Bobbito Garcia Talks ‘Radio That Changed Lives’ Doc

“I’ll tell you a funny story,” Bobbito Garcia says. “It was maybe five years ago. I was playing ball in Harlem. This kid walked up to me. He was like, ‘Yo! You used to play ball with my grandfather.’ I’ve never felt so old in my life. ‘He said you had a nice jumpshot and you used to play together at the Goat.’ I was like, ‘Wow.’ That struck me. I might very well have played with his grandfather.”

Forever #SLAMfam, Bobbito Garcia has been around for a while. He made a name for himself first as a ballplayer, then as a DJ, and author, and then as a filmmaker. Garcia’s latest project, Stretch and Bobbito: Radio That Changed Lives, is a documentary about his revolutionary radio show with Stretch Armstrong that ran on WKCR from 1990-1998.

Stretch and Bob’s airwaves were the first time the public heard acts like the Notorious B.I.G., Nas, Jay-Z, Wu-Tang Clan, Fat Joe, Big Pun, Busta Rhymes, Eminem and Big L, just to name a few. The new film features interviews from the likes of Nas, Jay, and Em. Garcia spliced those interviews with never-before released verses from countless artists and old footage shot during show’s eight-year run. The doc is in essence a love letter to hip-hop and New York City, which ties in to the rest of Garcia’s many projects.

“I grew up in New York,” Garcia says. “I have a voice and any of the things that I document, in any media, they’re really from a first-person narrative. Even Doin’ It In the Park: Pick-Up Basketball, NYC, where it wasn’t about me, the underlying narrative was about me.

Stretch and Bobbito is even deeper than that because it’s right up front. No matter what medium, I’m paying homage to my roots, but at the same time, making it inclusive for any and everyone who has that shared passion for the things that I’m about. It doesn’t matter. If I’m amongst people who love basketball, who love great music, who love sneakers, more than likely we have some sort of shared emotion, that we can easily identify with each other about.”

One thing is clear throughout the film; Stretch and Bob’s show meant a whole lot to a whole lot of people. That’s another tie-in to the rest of Garcia’s work. In Doin’ It In the Park: Pick-Up Basketball, NYC, the love of NY and basketball bleeds through the screen. That love can be heard in Garcia’s narration. In Stretch and Bobbito, just about every person interviewed tells a story about staying up until 5 a.m. on Thursdays (when the show aired), taping the show, and missing school or work on Friday morning, just to listen.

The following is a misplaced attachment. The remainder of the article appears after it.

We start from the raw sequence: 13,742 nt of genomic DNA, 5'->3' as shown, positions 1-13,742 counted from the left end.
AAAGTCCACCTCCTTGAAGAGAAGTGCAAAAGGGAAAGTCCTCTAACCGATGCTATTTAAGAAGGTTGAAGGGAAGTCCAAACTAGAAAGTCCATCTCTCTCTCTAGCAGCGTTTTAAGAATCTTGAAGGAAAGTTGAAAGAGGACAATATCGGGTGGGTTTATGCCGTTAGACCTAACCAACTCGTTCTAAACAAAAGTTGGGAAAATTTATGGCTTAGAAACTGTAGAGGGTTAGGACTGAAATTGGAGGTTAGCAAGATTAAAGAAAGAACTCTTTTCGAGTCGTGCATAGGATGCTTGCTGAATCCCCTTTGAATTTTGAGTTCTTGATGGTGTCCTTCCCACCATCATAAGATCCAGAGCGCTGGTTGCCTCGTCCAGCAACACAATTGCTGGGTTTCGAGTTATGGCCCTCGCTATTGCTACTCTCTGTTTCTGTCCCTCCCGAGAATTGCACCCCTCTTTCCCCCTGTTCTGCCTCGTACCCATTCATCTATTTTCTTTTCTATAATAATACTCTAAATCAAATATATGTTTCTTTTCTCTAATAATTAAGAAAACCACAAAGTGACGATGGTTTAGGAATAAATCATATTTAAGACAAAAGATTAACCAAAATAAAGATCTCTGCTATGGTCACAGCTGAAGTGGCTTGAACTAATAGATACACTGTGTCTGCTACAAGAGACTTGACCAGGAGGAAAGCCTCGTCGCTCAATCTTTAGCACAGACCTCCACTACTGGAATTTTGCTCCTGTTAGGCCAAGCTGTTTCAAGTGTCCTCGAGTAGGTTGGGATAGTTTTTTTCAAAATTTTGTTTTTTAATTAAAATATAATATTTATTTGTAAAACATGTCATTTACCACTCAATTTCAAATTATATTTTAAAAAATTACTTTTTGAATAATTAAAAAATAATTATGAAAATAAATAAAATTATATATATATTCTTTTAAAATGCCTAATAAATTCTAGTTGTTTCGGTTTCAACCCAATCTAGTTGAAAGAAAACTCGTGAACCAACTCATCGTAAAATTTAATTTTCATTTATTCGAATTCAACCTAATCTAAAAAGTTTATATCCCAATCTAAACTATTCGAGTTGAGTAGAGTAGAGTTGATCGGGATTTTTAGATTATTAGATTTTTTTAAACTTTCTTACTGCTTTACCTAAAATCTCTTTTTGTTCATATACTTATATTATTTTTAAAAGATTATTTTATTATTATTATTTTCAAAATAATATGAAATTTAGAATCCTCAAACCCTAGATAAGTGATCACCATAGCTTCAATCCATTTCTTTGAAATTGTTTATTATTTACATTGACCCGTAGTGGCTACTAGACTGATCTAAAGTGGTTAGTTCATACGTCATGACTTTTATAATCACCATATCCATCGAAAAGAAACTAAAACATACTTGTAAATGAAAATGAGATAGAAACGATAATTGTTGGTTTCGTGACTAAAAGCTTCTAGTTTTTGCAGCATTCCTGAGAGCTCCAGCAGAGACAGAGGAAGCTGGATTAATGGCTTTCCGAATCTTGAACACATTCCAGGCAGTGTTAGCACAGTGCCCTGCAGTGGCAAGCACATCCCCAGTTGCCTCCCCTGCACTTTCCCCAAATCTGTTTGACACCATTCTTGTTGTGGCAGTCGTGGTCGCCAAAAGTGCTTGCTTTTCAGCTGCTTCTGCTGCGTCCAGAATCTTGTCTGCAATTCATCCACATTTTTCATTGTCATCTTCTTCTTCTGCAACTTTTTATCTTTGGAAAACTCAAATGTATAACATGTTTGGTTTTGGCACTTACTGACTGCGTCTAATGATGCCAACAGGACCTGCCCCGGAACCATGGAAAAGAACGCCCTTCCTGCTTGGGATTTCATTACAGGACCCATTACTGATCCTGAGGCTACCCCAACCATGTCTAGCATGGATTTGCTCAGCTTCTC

Armstrong talks about that community in the film. “We were being broadcast into your homes, but really we were coming into your lives,” he says.

The superstars of today were the unsigned artists of yesterday who revered the show and tried desperately to get on the airwaves.

“First you was nice on your block,” Talib Kweli says in the film. “Then you was nice in your neighborhood. Then you was nice in the park. And then you got to go on Stretch and Bob.”

“It helped inspire us in many ways, just to be brave,” radio personality Sway says about the Stretch and Bob show during the film.

“Wow, I’m going to Bobbito and Stretch Armstrong show,” Nas says while being interviewed in the film. “I made it. At that point in time, your show was the most important show in the world.”

Garcia says audiences have loved the film so far. “We’ve been screening it all over the world already and selling out theater after theater. Not just selling out but actually standing room only. In LA, we had 50 people standing in the back by the exit. It was, like, a fire hazard.”

As for the film’s stars, there’s a moment at the end that shows just how much their show meant to them.

“Stretch had never told me in the 20 years we’d known each other that he loved me,” Garcia says. “As a friend, ‘Yo, I love you, bro.’ Never. And he did that on our 20th anniversary in 2010. Not only to my face, but live on air. I thought that that was a nice ending to the doc, to the natural story arc of us meeting, us parting ways and us coming back together and having this reunion.”

Of course, Stretch and Bobbito isn’t the only thing Garcia is working on at the moment. His revolutionary summer basketball tournament, Full Court 21 (as many as 10 players competing by themselves at one time, going up and down), is taking off in ways he never could have predicted.

“It’s sort of unbelievable. Think about it,” Garcia says. “There’s no teams, there’s no coaches, there’s no tryouts. You come, you sign up, you play, as an individual against, potentially, four to five defenders. That’s unlike any other organized environment.”

Garcia started the tourney in 2013, at Riverside Park in Manhattan. After its first year, he moved it to Booker T. Washington Playground on 108th and Amsterdam. Now the tournament is worldwide. It has outlets in Tokyo, Hong Kong, Mali, London, Vancouver and several cities in America.

“It is beyond belief,” Garcia says. “It’s culture in a very grand scale.”

Like those interviewed in Stretch and Bobbito, Full Court 21 has a community of diehards.

“I’m blessed, in that I have some really, really phenomenal friends and very supportive people who see what I do be done as best possible,” Garcia says. “It’s just full of love. You feel it.”

Stretch and Bobbito: Radio That Changed Lives is available now for download at Full Court 21 returns next summer. Keep up to date with Stretch and Bobbito screenings here.

Images courtesy of Jon Lopez, Matt McGinley, and the New York Liberty